I have been requested to acquaint you with some of the experiences of one of the Zamzam passengers, Frank Vicovari. Frank was in command of the twenty-four ambulance drivers who were on their way to drive ambulances for the army of the Free French in North Africa. They had been equipped by the British American Ambulance Corp with excellent equipment, including twenty-two ambulances, two trucks, a staff car, a rolling kitchen, and spare parts and medical supplies to last a year. The Zamzam was the only ship they could find to transport men and supplies to Mombasa, Africa.
The morning of April 17, 1941, Frank was asleep in a hammock on the starboard deck of the ship when he was awakened by a shell whistling overhead. He ran to his cabin on the portside, grabbed a steel box containing documents and dropped it through a porthole, and then proceeded down a passage. There was an explosion behind him and he felt a hefty slap on his back and his legs buckled under him. Frank writes, “some morphine tablets from a doctor were given to me”. He was assisted into a lifeboat by others of his group. He was one of three severely wounded passengers carried to the raider’s hospital room for immediate surgery. He had two broken arms, broken right ankle and left thigh. Ned Laughinghouse and Robert Starling were also in the hospital with extensive injuries. Ten days later, Ned Laughinghouse died.
Frank was now a guest of the German Navy aboard the raider. He was separated from the Zamzam passengers when they were transferred from the raider to the “prison ship”. The raider traveled for a month and then one night there was an alert and another British merchant ship, the Rabaul, was destroyed. A few nights later, another alert. This time it was the Trafalgar, a British freighter.
After two months on the raider, Frank was carried up to the deck and was able to survey the ship he was on. The raider was well designed with diesel engines, thus, there was no smoke trail. It had large guns built into the ship so they were hidden from sight. There were two torpedo tubes and machine guns. It had a second funnel of canvas that could be raised in a few minutes. Lights could be manipulated to give the impression that it was going when in reality it was coming, and lowered to give the impression that it was a submarine. The raider carried a small seaplane equipped with a small cannon, a bomb rack and a grappling hook on a cable to snatch the wireless aerials of ships. The raider had been deployed for more than a year, had sunk sixteen ships before encountering the Zamzam, besides laying a mine field off the coast of Cape Town.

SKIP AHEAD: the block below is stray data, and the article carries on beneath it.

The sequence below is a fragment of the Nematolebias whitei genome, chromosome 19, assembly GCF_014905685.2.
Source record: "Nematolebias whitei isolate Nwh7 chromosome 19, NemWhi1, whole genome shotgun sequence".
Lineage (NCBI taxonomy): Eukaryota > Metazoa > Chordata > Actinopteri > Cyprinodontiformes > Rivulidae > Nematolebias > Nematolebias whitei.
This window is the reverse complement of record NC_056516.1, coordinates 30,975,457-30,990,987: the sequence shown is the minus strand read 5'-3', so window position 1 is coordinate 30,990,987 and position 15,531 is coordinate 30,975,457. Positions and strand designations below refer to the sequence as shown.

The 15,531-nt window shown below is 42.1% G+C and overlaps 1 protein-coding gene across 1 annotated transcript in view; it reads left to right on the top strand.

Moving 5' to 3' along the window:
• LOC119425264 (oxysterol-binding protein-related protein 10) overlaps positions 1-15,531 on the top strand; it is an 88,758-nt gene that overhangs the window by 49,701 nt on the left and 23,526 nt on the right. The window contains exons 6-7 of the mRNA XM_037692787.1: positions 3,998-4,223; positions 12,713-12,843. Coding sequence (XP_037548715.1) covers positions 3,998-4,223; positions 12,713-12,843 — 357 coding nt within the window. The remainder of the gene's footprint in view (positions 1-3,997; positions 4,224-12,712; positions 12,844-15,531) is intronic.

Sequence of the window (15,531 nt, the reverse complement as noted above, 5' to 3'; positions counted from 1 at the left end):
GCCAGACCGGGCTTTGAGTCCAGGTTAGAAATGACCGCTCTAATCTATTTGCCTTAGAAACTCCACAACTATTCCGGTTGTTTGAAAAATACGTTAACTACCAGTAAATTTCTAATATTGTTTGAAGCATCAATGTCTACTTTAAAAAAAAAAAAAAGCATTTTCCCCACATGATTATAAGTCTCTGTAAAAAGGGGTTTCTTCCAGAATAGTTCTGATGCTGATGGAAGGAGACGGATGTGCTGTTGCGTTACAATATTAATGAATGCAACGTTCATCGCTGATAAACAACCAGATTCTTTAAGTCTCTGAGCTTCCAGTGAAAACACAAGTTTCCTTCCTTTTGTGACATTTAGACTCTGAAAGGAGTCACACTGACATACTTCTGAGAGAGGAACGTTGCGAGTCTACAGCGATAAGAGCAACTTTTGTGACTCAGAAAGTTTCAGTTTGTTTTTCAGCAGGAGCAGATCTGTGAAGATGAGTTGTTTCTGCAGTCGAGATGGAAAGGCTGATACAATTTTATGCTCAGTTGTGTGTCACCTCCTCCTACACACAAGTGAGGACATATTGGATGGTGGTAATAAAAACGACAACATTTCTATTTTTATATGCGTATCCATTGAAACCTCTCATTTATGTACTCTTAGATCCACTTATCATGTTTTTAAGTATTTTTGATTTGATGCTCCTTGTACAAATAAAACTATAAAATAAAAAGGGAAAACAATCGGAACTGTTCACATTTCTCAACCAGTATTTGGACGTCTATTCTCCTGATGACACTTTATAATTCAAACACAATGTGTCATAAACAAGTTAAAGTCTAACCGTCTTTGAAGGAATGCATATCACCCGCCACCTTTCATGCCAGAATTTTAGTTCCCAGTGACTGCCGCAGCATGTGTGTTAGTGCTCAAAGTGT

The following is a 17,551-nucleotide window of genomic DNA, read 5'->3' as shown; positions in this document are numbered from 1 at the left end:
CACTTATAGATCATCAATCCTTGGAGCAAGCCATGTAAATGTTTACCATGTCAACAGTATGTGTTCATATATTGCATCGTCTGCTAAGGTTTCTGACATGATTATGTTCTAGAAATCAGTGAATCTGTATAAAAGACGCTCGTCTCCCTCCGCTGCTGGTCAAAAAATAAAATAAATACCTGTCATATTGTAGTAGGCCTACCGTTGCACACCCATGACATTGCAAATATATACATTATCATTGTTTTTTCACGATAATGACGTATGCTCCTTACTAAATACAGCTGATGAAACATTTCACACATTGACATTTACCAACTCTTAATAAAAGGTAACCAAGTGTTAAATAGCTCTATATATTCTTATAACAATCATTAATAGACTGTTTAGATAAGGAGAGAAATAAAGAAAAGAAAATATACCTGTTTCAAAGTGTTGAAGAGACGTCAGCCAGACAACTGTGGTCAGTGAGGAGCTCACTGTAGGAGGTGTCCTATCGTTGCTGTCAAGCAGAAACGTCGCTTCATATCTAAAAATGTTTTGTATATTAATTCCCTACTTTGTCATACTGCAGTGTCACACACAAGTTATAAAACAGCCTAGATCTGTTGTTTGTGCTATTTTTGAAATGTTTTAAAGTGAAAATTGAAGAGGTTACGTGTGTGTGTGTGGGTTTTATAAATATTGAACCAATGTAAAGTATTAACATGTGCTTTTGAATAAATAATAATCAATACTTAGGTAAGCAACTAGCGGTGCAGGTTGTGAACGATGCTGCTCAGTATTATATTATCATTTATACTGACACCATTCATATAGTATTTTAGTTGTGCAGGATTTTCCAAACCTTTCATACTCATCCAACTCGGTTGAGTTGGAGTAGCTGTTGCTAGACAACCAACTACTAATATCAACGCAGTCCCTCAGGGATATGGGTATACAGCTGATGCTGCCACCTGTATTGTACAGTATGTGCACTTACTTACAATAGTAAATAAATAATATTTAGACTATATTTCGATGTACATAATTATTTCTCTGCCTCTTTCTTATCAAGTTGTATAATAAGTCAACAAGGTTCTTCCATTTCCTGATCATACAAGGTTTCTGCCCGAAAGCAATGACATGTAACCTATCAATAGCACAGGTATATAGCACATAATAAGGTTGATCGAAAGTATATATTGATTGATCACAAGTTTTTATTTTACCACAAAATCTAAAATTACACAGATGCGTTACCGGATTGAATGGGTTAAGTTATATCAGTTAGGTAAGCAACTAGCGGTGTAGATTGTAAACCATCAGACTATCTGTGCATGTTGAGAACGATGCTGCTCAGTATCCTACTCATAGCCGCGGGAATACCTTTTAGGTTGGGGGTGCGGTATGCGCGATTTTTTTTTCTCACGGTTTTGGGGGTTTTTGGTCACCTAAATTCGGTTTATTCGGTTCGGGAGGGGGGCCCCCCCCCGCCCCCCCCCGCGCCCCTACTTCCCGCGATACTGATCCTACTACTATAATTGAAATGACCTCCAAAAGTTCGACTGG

The raider continued to hunt down more ships—the Tottenham and the Balzac. They had a good number of prisoners on board. When a Norwegian freighter appeared in the Indian Ocean, they stopped it and plundered it for supplies, then loaded it with prisoners to send them to Germany. Robert Starling was among this group. Frank thought he was to go also, but the Germans found a Life magazine (the Zamzam issue) aboard the Norwegian ship. It contained Frank’s name in relation to the sinking of the Zamzam and they decided he was a more important person than he admitted to be, so they kept him on board.
Five months had passed since the sinking of the Zamzam. Now there was a plan to meet up with a German U-Boat. However, before this would take place a British warship, the Devonshire, sighted the raider and fired two torpedoes. The raider went down in flames. Frank had been “swept” into a lifeboat with other crew members. As they watched the raider sink, the crew shouted “Three cheers for the Atlantis!” It was the first time Frank had heard the raider’s real name.